When most of us think about TV time-shifting, it's TiVo that comes to mind, not the federal government. But Congress and President Obama agreed to their own version of TV time-shifting -- or in this case, timeline shifting -- by delaying from today until June 12 the nation's switch from analog to digital TV.
The DTV delay had to overcome objections from many in the TV industry, who can correctly claim that carrying both analog and digital signals exacerbates the challenges they face in a media recession. It may also be costly for some wireless companies, which paid for access to the freed-up analog spectrum but now must wait to use it. And many lawmakers and citizens believe a deadline set years in advance -- and then delayed -- is just the latest example of America becoming a nanny state.
There's merit in those arguments. But a stronger case was made by those wanting to wait to avoid the "train wreck" predicted by two former commissioners of the Federal Communications Commission, William Kenard, a Democrat, and Michael Powell, a Republican, if the government had stuck with today's D(TV)-Day deadline.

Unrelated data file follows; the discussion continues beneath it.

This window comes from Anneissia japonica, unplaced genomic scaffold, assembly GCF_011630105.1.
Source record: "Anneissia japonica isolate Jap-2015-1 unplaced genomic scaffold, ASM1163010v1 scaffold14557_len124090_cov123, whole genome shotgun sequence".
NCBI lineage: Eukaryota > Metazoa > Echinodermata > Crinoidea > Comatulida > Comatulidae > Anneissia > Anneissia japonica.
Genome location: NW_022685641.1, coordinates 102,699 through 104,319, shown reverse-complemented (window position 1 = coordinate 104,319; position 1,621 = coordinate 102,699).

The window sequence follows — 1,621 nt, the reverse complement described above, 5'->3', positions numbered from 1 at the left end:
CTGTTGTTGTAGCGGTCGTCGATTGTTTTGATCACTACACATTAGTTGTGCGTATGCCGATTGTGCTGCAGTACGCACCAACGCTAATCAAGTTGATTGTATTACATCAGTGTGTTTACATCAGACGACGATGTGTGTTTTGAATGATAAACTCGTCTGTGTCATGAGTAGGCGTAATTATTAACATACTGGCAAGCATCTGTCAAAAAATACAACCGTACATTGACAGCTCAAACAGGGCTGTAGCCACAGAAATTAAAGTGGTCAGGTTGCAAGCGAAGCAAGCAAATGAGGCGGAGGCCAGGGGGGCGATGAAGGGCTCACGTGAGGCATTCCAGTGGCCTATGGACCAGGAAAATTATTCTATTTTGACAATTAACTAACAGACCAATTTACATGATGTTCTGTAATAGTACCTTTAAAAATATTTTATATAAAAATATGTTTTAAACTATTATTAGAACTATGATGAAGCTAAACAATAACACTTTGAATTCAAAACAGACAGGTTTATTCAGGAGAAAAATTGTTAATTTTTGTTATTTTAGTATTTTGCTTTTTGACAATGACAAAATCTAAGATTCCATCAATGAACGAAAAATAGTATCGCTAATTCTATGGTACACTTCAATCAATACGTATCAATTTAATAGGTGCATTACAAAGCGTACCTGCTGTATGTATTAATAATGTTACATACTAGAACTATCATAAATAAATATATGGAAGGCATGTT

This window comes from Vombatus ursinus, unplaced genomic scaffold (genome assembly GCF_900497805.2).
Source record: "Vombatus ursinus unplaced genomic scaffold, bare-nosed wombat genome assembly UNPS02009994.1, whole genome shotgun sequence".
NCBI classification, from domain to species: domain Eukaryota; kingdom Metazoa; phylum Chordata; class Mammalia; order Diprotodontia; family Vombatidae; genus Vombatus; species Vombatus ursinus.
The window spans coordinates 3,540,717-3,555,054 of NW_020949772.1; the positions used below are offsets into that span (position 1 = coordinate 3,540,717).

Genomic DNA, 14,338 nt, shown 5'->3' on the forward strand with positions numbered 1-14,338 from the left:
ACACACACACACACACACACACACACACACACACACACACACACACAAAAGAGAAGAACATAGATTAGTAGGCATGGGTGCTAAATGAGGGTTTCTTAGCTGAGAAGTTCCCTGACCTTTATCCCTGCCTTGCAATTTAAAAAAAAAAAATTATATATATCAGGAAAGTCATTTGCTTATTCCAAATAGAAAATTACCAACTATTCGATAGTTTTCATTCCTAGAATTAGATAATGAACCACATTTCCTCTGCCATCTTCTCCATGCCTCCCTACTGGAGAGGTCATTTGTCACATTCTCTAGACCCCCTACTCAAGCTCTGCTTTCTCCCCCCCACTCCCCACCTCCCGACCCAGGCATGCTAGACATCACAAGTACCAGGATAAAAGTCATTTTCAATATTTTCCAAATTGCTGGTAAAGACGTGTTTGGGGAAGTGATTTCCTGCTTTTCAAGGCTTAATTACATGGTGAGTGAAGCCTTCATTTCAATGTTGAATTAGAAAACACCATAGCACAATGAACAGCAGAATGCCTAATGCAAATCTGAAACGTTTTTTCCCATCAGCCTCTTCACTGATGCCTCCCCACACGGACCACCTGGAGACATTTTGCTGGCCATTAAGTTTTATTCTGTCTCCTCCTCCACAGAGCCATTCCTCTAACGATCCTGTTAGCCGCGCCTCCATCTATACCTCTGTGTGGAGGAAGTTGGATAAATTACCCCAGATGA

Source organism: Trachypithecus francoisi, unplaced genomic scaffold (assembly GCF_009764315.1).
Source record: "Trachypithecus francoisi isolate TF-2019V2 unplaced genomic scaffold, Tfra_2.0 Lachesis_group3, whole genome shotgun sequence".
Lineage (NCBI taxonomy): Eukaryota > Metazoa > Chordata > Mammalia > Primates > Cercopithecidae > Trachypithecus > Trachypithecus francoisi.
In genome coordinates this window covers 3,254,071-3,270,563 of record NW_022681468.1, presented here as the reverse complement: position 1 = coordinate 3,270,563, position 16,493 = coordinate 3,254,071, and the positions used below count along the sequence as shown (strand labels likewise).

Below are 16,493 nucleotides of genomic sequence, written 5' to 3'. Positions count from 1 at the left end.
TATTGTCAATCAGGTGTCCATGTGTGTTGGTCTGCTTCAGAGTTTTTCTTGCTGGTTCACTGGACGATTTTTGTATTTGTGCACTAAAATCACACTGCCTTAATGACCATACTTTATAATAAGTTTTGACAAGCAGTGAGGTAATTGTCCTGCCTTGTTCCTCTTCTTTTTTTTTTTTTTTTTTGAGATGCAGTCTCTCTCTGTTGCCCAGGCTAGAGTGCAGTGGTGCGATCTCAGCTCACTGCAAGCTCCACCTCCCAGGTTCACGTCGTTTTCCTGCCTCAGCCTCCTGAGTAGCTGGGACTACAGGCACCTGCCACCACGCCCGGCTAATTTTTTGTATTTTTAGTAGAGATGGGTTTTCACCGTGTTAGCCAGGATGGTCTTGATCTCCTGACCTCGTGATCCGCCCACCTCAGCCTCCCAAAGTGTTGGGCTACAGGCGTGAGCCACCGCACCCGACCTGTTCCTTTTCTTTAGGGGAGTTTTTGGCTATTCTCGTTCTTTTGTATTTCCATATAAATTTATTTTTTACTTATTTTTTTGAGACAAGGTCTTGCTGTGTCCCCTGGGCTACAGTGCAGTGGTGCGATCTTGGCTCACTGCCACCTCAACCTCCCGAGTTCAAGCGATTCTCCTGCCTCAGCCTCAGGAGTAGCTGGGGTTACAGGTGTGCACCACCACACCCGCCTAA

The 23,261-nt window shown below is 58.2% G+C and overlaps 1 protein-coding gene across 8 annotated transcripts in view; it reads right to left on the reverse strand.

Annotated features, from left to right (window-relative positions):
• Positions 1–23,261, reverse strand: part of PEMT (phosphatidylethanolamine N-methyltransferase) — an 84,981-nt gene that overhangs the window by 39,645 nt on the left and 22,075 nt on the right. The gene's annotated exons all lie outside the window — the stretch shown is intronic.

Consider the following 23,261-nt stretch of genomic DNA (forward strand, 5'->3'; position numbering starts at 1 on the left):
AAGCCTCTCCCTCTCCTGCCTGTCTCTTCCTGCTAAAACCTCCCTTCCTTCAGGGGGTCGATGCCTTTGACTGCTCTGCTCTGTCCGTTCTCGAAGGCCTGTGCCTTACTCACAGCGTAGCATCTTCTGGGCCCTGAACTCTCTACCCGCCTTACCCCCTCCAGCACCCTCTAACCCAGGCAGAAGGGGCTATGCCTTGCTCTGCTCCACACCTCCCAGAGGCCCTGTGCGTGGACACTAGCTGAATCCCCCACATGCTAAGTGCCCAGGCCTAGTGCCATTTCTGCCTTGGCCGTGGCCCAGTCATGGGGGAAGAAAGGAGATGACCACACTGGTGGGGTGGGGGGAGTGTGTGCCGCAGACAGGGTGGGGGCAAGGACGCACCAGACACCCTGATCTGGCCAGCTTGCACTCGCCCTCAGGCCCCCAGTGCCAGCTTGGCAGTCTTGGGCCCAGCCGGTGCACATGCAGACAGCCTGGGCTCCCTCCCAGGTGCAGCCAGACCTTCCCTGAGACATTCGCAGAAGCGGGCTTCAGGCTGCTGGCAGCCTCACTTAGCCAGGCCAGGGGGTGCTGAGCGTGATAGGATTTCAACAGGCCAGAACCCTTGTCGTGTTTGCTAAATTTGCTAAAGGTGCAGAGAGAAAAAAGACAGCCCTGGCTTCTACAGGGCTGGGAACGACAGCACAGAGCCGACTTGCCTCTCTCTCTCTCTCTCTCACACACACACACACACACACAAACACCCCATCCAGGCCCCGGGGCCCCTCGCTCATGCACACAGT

Their warning reflects what many in Washington believed: Too many Americans vulnerable to losing TV were among the most vulnerable in society. This especially includes non-English speaking households, those with lower incomes and some senior citizens, who are over-represented among the 5.1 percent that Nielsen estimates are unready for the switch. And the political process tripped up the transition even further by underestimating the demand for $40 coupons to buy a DTV converter box. The program hit a funding ceiling that created a waiting list of more than 3 million -- or nearly half the "unready" households.
The recently passed stimulus bill, which Obama will sign today, allocates up to $650 million to break the coupon logjam.
So now that the DTV date is delayed, it's time to get going. Like an extension on your homework or your taxes, the extra time isn't for more procrastination, but a chance to catch up.
MAKING THE SWITCH
Consumers have three options to switch to digital TV:
•Purchase a new digital television.
•Subscribe to satellite or cable.
•Replace rabbit ears with converter boxes that are available at most major electronics retailers.
Those who need a converter box coupon can get in line by going online to www.DTV2009.gov, or by calling 1-888-DTV-2009.
We apologize for the inconvenience.